Selected Bibliography

Poetry

Crave Radiance: New and Selected Poems 1990-2010 (Graywolf Press, 2010)
American Sublime (Graywolf Press, 2005)
Antebellum Dream Book (Graywolf Press, 2001)
Body of Life (Tia Chucha Press, 1996)
The Venus Hottentot (University Press of Virginia, 1990)

Nonfiction

The Light of the World (Grand Central Publishing, 2015)

Ars Poetica #1,002: Rally

I dreamed a pronouncement
about poetry and peace.

“People are violent,”
I said through the megaphone

on the quintessentially
frigid Saturday

to the rabble stretching
all the way up First.

“People do violence
unto each other

and unto the earth
and unto its creatures.

Poetry,” I shouted, “Poetry,”
I screamed, “Poetry

changes none of that
by what it says

or how it says, none.
But a poem is a living thing

made by living creatures
(live voice in a small box)

and as life
it is all that can stand

up to violence.”
I put down the megaphone.

The first clap I heard
was my father’s,

then another, then more,
wishing for the same thing

in different vestments.
I never thought, why me?

I had spoken a truth
offered up by ancestral dreams

and my father understood
my declaration

as I understood the mighty man
still caught in the vapor

between this world and that
when he said, “The true intellectual

speaks truth to power.”
If I understand my father

as artist, I am free,
said my friend, of the acts

of her difficult father.
So often it comes down

to the father, his showbiz,
while the mother’s hand

shapes us, beckons us
to ethics, slaps our faces

when we err, soothes
the sting, smoothes the earth

we trample daily, in light
and in dreams. Rally

all your strength, rally
what mother and father

together have made:
us on this planet,

erecting, destroying.

From Crave Radiance: New and Selected Poems 1990-2010 (Graywolf Press, 2010). Copyright © 2010 by Elizabeth Alexander. Used with the permission of The Permissions Company, Inc., on behalf of Graywolf Press.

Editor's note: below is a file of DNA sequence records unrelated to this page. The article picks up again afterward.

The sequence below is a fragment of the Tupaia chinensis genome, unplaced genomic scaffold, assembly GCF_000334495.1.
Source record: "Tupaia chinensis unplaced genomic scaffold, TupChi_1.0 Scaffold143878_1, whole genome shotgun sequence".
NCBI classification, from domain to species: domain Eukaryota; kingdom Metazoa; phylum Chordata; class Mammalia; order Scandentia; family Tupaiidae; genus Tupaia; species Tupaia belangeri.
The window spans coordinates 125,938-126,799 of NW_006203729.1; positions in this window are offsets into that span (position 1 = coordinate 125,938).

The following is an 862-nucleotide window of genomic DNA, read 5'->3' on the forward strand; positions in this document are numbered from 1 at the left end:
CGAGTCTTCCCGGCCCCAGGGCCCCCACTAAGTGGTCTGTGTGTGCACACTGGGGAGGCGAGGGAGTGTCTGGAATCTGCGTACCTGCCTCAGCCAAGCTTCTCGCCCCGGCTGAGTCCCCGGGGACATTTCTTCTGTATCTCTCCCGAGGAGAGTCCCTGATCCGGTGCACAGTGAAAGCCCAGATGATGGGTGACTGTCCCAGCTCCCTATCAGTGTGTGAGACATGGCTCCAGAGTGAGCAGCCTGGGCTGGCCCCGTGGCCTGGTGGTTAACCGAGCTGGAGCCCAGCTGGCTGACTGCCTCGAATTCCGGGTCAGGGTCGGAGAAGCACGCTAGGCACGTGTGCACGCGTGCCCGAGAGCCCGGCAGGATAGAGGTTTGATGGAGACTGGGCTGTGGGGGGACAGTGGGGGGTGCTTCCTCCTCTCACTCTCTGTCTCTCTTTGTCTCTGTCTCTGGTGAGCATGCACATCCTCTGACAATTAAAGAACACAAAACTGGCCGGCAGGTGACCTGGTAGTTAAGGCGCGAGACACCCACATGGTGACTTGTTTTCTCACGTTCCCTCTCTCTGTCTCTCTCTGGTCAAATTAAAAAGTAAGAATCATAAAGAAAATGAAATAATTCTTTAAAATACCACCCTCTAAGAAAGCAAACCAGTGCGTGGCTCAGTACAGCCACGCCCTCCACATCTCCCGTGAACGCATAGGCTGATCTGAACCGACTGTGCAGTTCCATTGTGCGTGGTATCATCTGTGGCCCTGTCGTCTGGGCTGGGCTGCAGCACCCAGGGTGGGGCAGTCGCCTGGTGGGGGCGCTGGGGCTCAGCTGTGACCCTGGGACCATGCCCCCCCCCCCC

From Crave Radiance: New and Selected Poems 1990-2010 (Graywolf Press, 2010). Copyright © 2010 by Elizabeth Alexander. Used with the permission of The Permissions Company, Inc., on behalf of Graywolf Press.

Elizabeth Alexander

Elizabeth Alexander

Elizabeth Alexander was born in 1962 in Harlem, New York, and grew up in Washington, D.C. She currently serves as a Chancellor of the Academy of American Poets.

by this poet

poem

(Miami, October 2008)

The awesome weight of the world had not yet descended
upon his athlete’s shoulders. I saw someone light but not feathered

job up to the rickety stage like a jock off the court
played my game          did my best

and

poem

Now is the time of year when bees are wild 
and eccentric. They fly fast and in cramped 
loop-de-loops, dive-bomb clusters of conversants 
in the bright, late-September out-of-doors. 
I have found their dried husks in my clothes. 

They are dervishes because they are dying, 
one last

2
poem
Filene's department store
near nineteen-fifty-three:
An Aunt Jemima floor
display. Red bandanna,

Apron holding white rolls
of black fat fast against
the bubbling pancakes, bowls
and bowls of pale batter.

This is what Donna sees,
across the "Cookwares" floor,
and hears "Donnessa?" Please,
This can not be my